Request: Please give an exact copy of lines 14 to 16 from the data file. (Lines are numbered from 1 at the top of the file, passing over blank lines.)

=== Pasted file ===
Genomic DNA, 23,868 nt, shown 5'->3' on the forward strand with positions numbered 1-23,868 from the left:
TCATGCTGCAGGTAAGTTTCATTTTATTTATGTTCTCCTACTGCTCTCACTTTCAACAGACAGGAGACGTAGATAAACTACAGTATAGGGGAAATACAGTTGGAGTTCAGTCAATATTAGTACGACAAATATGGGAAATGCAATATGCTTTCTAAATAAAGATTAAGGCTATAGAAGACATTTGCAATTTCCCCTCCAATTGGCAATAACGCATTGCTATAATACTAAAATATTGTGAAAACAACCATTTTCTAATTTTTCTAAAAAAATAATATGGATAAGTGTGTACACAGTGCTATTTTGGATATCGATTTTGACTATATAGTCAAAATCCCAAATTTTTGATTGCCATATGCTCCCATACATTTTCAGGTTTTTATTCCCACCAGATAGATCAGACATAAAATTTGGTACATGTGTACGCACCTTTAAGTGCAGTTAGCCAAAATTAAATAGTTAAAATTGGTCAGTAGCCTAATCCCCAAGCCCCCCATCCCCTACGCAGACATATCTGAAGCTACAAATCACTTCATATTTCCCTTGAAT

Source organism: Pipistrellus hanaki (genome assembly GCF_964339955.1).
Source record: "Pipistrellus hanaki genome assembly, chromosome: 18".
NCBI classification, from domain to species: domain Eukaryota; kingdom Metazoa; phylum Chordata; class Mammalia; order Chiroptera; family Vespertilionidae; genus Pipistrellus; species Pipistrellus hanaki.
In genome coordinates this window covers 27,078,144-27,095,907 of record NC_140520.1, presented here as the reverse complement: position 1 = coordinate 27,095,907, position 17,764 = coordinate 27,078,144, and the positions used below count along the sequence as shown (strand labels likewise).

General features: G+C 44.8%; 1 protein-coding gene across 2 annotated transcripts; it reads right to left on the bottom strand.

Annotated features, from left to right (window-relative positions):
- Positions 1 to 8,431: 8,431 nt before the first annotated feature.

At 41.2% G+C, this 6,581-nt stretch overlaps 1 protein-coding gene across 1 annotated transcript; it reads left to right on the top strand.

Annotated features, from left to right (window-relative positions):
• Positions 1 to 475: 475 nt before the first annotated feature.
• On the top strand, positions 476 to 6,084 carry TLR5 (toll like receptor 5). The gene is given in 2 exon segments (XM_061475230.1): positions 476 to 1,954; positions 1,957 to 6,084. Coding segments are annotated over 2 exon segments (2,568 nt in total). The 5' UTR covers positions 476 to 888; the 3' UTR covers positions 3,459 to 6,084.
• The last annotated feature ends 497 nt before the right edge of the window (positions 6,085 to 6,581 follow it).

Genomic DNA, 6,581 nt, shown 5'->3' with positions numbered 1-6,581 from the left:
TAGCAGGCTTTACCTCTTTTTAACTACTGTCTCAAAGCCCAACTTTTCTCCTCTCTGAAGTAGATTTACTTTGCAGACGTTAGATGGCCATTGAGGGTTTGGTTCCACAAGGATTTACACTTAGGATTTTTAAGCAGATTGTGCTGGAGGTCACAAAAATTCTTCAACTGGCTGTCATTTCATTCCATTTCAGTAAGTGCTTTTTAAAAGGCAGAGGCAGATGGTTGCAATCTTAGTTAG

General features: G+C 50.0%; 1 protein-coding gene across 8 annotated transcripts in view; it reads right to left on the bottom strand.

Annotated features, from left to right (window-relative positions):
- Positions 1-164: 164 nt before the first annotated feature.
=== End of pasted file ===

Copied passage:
• The last annotated feature ends 497 nt before the right edge of the window (positions 6,085 to 6,581 follow it).

Genomic DNA, 6,581 nt, shown 5'->3' with positions numbered 1-6,581 from the left:
TAGCAGGCTTTACCTCTTTTTAACTACTGTCTCAAAGCCCAACTTTTCTCCTCTCTGAAGTAGATTTACTTTGCAGACGTTAGATGGCCATTGAGGGTTTGGTTCCACAAGGATTTACACTTAGGATTTTTAAGCAGATTGTGCTGGAGGTCACAAAAATTCTTCAACTGGCTGTCATTTCATTCCATTTCAGTAAGTGCTTTTTAAAAGGCAGAGGCAGATGGTTGCAATCTTAGTTAG